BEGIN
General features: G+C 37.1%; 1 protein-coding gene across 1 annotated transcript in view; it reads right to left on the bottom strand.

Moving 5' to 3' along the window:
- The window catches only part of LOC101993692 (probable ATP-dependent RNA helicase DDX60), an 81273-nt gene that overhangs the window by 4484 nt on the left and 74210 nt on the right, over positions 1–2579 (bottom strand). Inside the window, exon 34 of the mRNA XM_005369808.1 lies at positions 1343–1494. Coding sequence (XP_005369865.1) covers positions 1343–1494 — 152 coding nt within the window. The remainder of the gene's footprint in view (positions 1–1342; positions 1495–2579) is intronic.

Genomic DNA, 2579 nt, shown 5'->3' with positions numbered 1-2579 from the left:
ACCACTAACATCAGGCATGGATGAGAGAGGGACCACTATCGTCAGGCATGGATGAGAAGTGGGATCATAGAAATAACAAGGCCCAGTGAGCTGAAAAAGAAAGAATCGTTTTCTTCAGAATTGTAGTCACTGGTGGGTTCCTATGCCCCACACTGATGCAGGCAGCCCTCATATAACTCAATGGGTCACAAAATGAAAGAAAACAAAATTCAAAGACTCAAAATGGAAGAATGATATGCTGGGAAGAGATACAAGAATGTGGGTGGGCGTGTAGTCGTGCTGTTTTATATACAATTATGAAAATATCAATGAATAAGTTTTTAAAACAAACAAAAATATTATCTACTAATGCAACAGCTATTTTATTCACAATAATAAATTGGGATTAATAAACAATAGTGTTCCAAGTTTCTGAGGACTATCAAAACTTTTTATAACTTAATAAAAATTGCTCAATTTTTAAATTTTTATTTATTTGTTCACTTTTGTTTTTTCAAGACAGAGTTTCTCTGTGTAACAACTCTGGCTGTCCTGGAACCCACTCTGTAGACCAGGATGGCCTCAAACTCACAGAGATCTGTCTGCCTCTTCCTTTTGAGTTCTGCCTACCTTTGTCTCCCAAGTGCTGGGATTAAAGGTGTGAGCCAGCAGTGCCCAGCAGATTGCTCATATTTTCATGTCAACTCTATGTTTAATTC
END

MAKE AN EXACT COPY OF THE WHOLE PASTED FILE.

General features: G+C 37.1%; 1 protein-coding gene across 1 annotated transcript in view; it reads right to left on the bottom strand.

Moving 5' to 3' along the window:
- The window catches only part of LOC101993692 (probable ATP-dependent RNA helicase DDX60), an 81273-nt gene that overhangs the window by 4484 nt on the left and 74210 nt on the right, over positions 1–2579 (bottom strand). Inside the window, exon 34 of the mRNA XM_005369808.1 lies at positions 1343–1494. Coding sequence (XP_005369865.1) covers positions 1343–1494 — 152 coding nt within the window. The remainder of the gene's footprint in view (positions 1–1342; positions 1495–2579) is intronic.

Genomic DNA, 2579 nt, shown 5'->3' with positions numbered 1-2579 from the left:
ACCACTAACATCAGGCATGGATGAGAGAGGGACCACTATCGTCAGGCATGGATGAGAAGTGGGATCATAGAAATAACAAGGCCCAGTGAGCTGAAAAAGAAAGAATCGTTTTCTTCAGAATTGTAGTCACTGGTGGGTTCCTATGCCCCACACTGATGCAGGCAGCCCTCATATAACTCAATGGGTCACAAAATGAAAGAAAACAAAATTCAAAGACTCAAAATGGAAGAATGATATGCTGGGAAGAGATACAAGAATGTGGGTGGGCGTGTAGTCGTGCTGTTTTATATACAATTATGAAAATATCAATGAATAAGTTTTTAAAACAAACAAAAATATTATCTACTAATGCAACAGCTATTTTATTCACAATAATAAATTGGGATTAATAAACAATAGTGTTCCAAGTTTCTGAGGACTATCAAAACTTTTTATAACTTAATAAAAATTGCTCAATTTTTAAATTTTTATTTATTTGTTCACTTTTGTTTTTTCAAGACAGAGTTTCTCTGTGTAACAACTCTGGCTGTCCTGGAACCCACTCTGTAGACCAGGATGGCCTCAAACTCACAGAGATCTGTCTGCCTCTTCCTTTTGAGTTCTGCCTACCTTTGTCTCCCAAGTGCTGGGATTAAAGGTGTGAGCCAGCAGTGCCCAGCAGATTGCTCATATTTTCATGTCAACTCTATGTTTAATTC